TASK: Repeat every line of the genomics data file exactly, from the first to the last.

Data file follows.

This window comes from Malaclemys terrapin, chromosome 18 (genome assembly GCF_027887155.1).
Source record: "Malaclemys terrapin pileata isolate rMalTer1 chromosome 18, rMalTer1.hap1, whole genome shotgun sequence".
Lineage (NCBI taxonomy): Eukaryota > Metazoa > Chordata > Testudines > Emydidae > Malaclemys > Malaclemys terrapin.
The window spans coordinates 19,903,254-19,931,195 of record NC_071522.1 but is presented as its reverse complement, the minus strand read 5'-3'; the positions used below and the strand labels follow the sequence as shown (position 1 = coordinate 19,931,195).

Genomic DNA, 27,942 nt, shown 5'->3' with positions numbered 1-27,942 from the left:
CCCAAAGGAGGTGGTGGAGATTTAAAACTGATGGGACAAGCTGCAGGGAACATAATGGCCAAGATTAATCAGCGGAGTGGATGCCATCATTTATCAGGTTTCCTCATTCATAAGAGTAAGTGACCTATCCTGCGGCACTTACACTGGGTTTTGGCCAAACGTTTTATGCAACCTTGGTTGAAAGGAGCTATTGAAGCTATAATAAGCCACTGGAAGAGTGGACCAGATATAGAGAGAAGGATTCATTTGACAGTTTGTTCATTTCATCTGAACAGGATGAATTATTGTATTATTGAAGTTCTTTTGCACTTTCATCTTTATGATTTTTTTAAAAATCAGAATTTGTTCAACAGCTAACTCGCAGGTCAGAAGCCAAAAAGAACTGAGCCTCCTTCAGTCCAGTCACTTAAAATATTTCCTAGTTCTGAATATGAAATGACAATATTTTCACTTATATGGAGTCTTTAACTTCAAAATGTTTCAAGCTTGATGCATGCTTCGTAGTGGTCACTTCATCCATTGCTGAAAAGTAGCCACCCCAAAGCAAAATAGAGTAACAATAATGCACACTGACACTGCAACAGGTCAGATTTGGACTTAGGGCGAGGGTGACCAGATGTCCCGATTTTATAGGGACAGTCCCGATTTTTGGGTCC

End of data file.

This window comes from Malaclemys terrapin, chromosome 18 (genome assembly GCF_027887155.1).
Source record: "Malaclemys terrapin pileata isolate rMalTer1 chromosome 18, rMalTer1.hap1, whole genome shotgun sequence".
Lineage (NCBI taxonomy): Eukaryota > Metazoa > Chordata > Testudines > Emydidae > Malaclemys > Malaclemys terrapin.
The window spans coordinates 19,903,254-19,931,195 of record NC_071522.1 but is presented as its reverse complement, the minus strand read 5'-3'; the positions used below and the strand labels follow the sequence as shown (position 1 = coordinate 19,931,195).

Genomic DNA, 27,942 nt, shown 5'->3' with positions numbered 1-27,942 from the left:
CCCAAAGGAGGTGGTGGAGATTTAAAACTGATGGGACAAGCTGCAGGGAACATAATGGCCAAGATTAATCAGCGGAGTGGATGCCATCATTTATCAGGTTTCCTCATTCATAAGAGTAAGTGACCTATCCTGCGGCACTTACACTGGGTTTTGGCCAAACGTTTTATGCAACCTTGGTTGAAAGGAGCTATTGAAGCTATAATAAGCCACTGGAAGAGTGGACCAGATATAGAGAGAAGGATTCATTTGACAGTTTGTTCATTTCATCTGAACAGGATGAATTATTGTATTATTGAAGTTCTTTTGCACTTTCATCTTTATGATTTTTTTAAAAATCAGAATTTGTTCAACAGCTAACTCGCAGGTCAGAAGCCAAAAAGAACTGAGCCTCCTTCAGTCCAGTCACTTAAAATATTTCCTAGTTCTGAATATGAAATGACAATATTTTCACTTATATGGAGTCTTTAACTTCAAAATGTTTCAAGCTTGATGCATGCTTCGTAGTGGTCACTTCATCCATTGCTGAAAAGTAGCCACCCCAAAGCAAAATAGAGTAACAATAATGCACACTGACACTGCAACAGGTCAGATTTGGACTTAGGGCGAGGGTGACCAGATGTCCCGATTTTATAGGGACAGTCCCGATTTTTGGGTCC